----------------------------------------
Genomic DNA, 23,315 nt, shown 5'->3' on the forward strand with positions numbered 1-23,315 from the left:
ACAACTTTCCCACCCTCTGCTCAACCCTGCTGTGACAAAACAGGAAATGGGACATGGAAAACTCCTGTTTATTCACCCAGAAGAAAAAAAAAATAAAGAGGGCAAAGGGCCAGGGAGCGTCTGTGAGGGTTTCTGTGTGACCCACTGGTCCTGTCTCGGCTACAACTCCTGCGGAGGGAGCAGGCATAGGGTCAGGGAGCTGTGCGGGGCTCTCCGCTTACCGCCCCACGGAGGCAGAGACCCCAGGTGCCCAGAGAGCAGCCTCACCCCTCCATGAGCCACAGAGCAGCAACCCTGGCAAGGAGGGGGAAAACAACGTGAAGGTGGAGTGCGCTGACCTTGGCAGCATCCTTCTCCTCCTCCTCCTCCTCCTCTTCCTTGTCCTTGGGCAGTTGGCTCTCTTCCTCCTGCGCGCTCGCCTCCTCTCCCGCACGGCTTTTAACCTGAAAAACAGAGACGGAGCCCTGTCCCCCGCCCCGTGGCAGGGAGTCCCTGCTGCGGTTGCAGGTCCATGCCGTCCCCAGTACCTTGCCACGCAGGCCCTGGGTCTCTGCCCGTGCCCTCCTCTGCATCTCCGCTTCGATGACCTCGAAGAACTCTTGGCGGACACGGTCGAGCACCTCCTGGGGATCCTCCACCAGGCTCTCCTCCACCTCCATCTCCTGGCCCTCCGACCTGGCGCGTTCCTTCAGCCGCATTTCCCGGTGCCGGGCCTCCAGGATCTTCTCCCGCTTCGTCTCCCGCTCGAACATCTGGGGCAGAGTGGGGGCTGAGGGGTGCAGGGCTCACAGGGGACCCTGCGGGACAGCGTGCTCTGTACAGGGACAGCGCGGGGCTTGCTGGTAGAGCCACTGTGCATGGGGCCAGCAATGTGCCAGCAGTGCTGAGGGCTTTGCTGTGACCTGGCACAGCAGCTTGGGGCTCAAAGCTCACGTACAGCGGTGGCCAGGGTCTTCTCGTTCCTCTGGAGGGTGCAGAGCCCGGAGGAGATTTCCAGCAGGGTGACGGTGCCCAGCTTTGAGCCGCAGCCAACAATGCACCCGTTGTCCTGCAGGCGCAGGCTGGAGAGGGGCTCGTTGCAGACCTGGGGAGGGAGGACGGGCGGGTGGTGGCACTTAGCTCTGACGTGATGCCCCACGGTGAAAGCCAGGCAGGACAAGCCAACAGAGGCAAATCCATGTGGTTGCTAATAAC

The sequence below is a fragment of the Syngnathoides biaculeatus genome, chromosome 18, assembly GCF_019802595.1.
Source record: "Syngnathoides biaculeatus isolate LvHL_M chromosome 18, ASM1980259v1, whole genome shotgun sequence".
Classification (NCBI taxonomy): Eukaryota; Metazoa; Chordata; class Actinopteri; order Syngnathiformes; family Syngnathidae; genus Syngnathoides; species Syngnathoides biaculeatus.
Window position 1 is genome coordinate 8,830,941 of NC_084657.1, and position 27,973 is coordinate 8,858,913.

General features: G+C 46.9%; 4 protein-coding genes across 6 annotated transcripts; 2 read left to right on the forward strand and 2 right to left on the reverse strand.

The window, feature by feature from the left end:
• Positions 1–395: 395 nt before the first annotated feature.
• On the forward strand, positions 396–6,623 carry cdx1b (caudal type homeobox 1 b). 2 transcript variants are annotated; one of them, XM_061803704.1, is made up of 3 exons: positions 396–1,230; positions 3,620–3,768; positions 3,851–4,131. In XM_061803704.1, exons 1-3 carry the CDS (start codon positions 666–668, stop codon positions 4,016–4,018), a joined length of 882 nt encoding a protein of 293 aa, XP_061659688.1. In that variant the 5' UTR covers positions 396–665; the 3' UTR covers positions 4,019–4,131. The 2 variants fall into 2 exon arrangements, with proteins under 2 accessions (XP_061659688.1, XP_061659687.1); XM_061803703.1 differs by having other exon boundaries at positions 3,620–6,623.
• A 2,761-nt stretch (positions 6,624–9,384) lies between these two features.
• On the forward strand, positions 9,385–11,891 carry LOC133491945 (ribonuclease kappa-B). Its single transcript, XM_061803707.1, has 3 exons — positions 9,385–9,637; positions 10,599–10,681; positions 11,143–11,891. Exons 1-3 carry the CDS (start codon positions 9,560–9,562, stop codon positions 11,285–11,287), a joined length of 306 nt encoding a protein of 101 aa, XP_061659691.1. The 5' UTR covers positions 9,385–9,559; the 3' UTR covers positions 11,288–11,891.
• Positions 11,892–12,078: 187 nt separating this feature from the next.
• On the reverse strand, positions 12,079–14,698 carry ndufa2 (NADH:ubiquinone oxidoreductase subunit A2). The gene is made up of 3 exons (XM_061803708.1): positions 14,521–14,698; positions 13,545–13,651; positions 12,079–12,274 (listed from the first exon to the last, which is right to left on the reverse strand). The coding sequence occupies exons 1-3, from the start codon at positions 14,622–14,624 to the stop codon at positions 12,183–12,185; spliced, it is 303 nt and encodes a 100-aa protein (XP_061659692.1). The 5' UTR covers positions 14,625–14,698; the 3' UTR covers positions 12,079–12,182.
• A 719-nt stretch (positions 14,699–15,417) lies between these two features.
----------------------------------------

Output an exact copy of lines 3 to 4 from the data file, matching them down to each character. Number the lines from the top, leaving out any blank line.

The sequence below is a fragment of the Syngnathoides biaculeatus genome, chromosome 18, assembly GCF_019802595.1.
Source record: "Syngnathoides biaculeatus isolate LvHL_M chromosome 18, ASM1980259v1, whole genome shotgun sequence".